Once the ITC determines that a serious injury to the domestic industry has been substantially caused by increased imports, it is directed to recommend actions to the President to correct the injury and “facilitate[e] the efforts of the domestic industry to make a positive adjustment to import competition.” [5]. Those recommended actions may include: (A) imposition of or increase in tariffs on the imported product, (B) tariff-rate quotas, (C) any quantitative restriction on importation of the product, (D) adjustment measures including the provision of trade adjustment assistance, and (E) any combination of (A) through (D). [6].

In perhaps the most controversial portion of the Suniva/Solar World case report, the four ITC Commissioners offered three wildly-differing plans for providing import relief to the domestic solar panel industry. The plans included quota volumes ranging between 0.5 and 8.9 gigawatts of solar panel capacity, and in-quota tariffs between 0 and 10%, and above-quota tariffs starting at 30% and declining at varying rates between the plans. Those recommendations were sent to the President, who now has free reign to craft his own version of import relief or decline to provide any relief at all.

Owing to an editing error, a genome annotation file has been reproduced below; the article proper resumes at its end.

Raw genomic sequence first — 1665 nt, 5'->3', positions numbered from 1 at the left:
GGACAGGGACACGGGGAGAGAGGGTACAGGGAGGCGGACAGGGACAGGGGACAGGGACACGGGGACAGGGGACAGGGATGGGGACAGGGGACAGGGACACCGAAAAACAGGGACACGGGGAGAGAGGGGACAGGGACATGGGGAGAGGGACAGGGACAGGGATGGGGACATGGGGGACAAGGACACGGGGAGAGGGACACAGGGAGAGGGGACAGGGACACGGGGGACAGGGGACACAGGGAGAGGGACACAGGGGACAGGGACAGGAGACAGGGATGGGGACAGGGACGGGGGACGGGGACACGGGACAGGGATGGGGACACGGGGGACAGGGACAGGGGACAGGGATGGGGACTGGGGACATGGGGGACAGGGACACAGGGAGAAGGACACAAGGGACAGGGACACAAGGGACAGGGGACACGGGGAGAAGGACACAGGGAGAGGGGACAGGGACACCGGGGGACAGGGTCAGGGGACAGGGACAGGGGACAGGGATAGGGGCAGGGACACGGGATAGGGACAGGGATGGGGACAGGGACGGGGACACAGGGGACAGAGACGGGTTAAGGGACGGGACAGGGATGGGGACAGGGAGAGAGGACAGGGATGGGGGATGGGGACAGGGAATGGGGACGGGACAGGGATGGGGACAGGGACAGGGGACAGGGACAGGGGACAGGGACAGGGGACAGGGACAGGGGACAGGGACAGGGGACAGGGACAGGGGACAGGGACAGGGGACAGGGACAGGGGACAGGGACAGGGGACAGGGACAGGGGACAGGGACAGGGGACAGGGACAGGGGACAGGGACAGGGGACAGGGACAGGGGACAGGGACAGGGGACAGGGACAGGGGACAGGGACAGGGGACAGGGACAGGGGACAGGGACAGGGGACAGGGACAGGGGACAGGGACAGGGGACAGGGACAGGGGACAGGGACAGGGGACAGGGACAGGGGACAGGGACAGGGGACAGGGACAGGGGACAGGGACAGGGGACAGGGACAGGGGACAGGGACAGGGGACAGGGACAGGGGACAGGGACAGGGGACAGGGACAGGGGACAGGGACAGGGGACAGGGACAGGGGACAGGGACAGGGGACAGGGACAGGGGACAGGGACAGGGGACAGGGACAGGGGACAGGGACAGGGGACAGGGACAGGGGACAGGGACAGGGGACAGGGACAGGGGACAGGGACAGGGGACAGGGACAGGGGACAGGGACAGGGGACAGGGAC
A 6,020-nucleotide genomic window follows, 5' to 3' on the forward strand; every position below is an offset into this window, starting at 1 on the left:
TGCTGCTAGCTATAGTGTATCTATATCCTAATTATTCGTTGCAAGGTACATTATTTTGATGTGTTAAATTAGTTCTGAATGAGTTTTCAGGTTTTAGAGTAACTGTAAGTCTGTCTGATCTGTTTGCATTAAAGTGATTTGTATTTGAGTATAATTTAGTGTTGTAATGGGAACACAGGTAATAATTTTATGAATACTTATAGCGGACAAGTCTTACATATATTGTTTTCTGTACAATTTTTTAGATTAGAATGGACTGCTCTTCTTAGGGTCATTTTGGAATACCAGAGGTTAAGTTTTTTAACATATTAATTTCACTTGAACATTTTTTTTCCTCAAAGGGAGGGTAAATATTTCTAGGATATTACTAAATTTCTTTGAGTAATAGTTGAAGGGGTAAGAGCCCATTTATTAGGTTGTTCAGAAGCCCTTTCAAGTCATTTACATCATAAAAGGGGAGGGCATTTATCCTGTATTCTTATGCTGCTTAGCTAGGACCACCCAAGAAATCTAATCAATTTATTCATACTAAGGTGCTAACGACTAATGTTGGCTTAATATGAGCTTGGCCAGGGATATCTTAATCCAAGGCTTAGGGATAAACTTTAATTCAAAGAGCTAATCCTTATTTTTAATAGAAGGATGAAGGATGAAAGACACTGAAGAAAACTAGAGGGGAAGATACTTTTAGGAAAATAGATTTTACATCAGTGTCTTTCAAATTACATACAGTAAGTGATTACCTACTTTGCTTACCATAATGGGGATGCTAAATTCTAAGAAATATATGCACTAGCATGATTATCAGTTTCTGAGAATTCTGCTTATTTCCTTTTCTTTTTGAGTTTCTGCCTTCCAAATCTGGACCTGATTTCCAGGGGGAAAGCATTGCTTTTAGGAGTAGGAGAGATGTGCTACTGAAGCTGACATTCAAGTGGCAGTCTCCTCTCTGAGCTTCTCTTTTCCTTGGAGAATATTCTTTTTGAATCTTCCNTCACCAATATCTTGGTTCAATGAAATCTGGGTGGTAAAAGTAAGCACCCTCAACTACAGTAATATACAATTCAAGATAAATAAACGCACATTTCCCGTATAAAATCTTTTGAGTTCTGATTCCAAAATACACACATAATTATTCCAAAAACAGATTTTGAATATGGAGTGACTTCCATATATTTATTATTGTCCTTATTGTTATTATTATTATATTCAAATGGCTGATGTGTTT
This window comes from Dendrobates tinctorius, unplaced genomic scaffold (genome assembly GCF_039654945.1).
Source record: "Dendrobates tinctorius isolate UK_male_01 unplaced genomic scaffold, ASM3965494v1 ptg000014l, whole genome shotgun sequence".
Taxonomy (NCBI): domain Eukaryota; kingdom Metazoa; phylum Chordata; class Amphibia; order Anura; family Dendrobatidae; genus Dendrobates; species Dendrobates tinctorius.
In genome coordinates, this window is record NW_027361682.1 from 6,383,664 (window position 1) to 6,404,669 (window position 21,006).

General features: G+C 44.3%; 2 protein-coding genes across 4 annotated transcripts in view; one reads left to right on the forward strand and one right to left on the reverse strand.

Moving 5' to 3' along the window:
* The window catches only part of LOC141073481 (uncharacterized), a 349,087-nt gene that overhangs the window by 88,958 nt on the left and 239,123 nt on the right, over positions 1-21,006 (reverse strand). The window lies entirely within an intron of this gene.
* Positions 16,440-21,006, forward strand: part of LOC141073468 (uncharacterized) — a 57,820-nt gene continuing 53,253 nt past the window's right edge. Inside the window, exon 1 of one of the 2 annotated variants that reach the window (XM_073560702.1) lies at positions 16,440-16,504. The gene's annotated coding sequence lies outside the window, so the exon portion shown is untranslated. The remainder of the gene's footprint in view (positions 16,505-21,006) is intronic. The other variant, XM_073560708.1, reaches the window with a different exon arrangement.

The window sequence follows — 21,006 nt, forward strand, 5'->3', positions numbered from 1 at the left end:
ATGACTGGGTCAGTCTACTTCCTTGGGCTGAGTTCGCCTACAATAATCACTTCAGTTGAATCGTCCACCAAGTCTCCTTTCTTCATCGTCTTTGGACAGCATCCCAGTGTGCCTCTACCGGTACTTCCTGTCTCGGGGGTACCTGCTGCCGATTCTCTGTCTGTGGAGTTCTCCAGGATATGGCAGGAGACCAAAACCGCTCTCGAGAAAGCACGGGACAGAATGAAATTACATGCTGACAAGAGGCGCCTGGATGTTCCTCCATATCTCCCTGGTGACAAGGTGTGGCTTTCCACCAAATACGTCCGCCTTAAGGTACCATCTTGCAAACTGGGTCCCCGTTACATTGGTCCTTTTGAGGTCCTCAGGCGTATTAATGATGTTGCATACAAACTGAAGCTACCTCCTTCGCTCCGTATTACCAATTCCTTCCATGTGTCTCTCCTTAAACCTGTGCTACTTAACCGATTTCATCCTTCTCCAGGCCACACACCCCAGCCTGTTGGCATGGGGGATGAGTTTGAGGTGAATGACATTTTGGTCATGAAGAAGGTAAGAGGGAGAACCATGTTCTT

The solar industry – including solar panel manufacturers, installers, and consumers – is now anxiously awaiting a decision from the Trump administration that could significantly impact the industry for years to come. Regardless of the outcome, this dispute demonstrates the ability of the ITC to potentially have significant influence over the renewable energy industry, and may represent the beginning of additional domestic-based challenges to other segments of the growing “green energy” industry.




[1] 19 U.S.C. § 2251(a).

[2] Although this post uses the general term “solar panels” for readability, the specific product evaluated by the ITC is “Crystalline Silicon Photovoltaic Cells” or “CSPVs.”

[3] 19 U.S.C. § 2252(c)(1)(A).

[4] This table is available at p. 226 of the ITC’s report located at

[5] 19 U.S.C. § 2251(e)(1).

[6] 19 U.S.C. § 2251(e)(2).

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The opinions expressed on this blog are those of the author and are not to be construed as legal advice.